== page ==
Chinese tradition calls it that the first born be a boy…. however recent studies have shown that cultures that favour male babies may result in a surplus of men. It is theorized that once this happens these men will struggle to find sexual partners and could find themselves marginalised in society based on t he findings of a new study published in the Proceedings of the National Academy of Sciences by the University College London.
The social impact is intriguing and let me quote what the paper emphasized as the possible implication of this practice:
“As more men discover their lack of marriage prospects, this could lead to antisocial behaviour, violence and possibly more opportunities for organised crime and terrorism, threatening the stability and security of many societies.”
Likewise as quoted from Dr Therese Hesketh, of the UCL Institute of Child Health:
“The ratio of men to women in most populations is remarkably constant if left untouched. The tradition of son preference, however, has distorted these natural sex ratios in large parts of Asia and North Africa. Sex-selective abortion and discrimination in care practices for girls have led to higher female mortality. Although health care for women is generally improving, these advances have been offset by a huge increase in the use of sex-selective abortion, and there are now an estimated 80 million missing females in India and China alone.”
“Over the next 20 years, in parts of China and India there will be a 12 to 15 per cent excess of young men. These men will remain single and will be unable to have families, in societies where marriage is regarded as virtually universal and social status and acceptance depend, in large part, on being married and creating a new family.”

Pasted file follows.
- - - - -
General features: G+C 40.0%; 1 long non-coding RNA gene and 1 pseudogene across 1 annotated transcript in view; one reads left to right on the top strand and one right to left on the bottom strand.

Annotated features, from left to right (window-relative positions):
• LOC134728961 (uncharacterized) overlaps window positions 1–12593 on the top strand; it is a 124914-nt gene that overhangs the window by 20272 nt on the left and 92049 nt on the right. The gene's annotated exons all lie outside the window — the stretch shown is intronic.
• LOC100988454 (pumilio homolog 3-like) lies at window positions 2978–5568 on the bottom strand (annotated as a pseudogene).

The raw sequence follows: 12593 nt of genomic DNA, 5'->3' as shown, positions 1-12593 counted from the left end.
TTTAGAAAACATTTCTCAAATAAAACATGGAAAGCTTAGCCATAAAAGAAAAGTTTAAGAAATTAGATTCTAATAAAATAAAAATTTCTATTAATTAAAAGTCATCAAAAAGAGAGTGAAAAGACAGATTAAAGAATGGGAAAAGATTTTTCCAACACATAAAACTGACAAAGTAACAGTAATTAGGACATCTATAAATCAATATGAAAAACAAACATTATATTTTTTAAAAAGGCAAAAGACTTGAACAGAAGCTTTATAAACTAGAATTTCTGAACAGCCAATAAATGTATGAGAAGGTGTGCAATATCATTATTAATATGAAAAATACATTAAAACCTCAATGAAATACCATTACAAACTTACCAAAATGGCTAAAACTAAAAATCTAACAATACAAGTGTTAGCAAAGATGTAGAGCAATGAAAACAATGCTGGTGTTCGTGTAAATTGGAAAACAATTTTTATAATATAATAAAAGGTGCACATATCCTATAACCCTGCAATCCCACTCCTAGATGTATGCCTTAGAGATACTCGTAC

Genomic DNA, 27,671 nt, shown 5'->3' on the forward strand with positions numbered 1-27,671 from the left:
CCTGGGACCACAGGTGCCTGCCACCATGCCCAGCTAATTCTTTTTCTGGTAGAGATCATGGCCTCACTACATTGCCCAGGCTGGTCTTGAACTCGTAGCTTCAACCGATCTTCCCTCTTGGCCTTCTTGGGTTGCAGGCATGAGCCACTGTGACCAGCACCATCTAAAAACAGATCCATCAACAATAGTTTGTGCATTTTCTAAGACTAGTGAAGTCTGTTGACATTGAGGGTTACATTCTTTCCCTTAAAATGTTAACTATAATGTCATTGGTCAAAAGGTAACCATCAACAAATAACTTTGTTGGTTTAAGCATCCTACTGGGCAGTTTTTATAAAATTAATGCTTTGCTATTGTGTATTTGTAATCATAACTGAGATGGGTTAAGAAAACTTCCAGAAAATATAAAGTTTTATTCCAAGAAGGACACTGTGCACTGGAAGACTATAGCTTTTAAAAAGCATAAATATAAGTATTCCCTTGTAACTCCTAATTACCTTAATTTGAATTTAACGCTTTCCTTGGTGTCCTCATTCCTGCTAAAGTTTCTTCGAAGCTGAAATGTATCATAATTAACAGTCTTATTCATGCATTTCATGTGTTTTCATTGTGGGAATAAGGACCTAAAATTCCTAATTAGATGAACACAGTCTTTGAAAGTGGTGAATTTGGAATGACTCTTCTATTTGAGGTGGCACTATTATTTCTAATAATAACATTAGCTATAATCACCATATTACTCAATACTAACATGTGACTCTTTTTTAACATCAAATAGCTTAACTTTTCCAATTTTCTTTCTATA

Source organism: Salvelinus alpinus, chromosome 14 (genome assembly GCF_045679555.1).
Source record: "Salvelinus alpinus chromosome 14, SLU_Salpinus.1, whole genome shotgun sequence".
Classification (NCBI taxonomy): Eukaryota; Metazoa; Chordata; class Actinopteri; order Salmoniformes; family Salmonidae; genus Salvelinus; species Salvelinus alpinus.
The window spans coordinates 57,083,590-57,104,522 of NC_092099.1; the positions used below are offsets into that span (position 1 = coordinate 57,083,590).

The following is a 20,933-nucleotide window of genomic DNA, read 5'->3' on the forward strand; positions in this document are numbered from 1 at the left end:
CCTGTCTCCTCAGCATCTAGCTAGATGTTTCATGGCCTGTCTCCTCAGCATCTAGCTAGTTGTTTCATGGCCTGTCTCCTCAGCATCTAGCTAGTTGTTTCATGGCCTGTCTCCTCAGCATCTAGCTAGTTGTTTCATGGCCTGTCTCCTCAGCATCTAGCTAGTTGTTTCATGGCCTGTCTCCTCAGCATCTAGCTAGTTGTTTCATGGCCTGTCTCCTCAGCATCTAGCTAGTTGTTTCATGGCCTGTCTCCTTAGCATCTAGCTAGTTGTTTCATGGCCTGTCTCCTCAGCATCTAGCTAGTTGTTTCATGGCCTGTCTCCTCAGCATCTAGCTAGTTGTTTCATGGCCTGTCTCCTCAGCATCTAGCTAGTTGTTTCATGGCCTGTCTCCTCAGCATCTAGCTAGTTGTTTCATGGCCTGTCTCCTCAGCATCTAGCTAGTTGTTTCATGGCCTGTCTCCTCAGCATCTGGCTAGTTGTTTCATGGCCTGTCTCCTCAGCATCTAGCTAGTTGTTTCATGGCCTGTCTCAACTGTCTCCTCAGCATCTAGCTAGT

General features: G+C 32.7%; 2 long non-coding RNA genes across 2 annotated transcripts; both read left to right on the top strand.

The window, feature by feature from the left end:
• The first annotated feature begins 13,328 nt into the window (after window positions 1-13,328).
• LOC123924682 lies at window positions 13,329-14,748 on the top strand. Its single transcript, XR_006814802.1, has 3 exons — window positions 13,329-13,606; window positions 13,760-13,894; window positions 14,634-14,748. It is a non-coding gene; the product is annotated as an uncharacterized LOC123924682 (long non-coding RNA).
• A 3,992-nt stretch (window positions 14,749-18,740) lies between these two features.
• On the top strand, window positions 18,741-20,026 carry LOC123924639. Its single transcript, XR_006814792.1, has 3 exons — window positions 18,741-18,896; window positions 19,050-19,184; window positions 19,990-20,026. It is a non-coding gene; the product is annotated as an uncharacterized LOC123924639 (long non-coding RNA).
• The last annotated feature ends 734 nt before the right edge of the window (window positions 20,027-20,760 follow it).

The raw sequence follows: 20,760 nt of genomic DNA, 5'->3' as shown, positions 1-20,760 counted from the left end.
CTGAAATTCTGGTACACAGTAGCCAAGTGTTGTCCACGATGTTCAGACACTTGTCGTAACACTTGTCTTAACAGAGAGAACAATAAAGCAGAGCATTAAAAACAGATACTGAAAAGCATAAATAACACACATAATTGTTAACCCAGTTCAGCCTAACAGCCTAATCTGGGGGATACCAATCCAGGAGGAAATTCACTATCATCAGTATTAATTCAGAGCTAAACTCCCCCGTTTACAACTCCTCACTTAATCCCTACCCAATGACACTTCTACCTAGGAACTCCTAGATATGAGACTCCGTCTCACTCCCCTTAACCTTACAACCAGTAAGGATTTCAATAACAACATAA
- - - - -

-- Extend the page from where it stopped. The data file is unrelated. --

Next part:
“This trend could lead to increased levels of antisocial behaviour and violence, as gender is a well-established correlate of crime, and especially violent crime. Gender-related violent crime is consistent across cultures. Furthermore, when single young men congregate, the potential for more organised aggression is likely to increase substantially, and this has worrying implications for organised crime and terrorism.”
The above scenario is pretty worrisome indeed. But apparently certain measures with regard to sex preference have been made in terms of educating the public with some progress. In a recent national survey, 37 per cent of Chinese women surveyed claimed to have no gender preference, and 45 per cent said the ideal family consisted of one boy and one girl. Almost equal numbers of the women expressed a preference for one girl as for one boy.
So there you go… to the newly married…No sex preference please….
Just for fun…let me do a quick survey… of my friends and readers who are getting married or are going to have a baby… How many would prefer having a baby boy versus a baby girl?
A Baby Boy? Dream for A Healthy Baby Instead!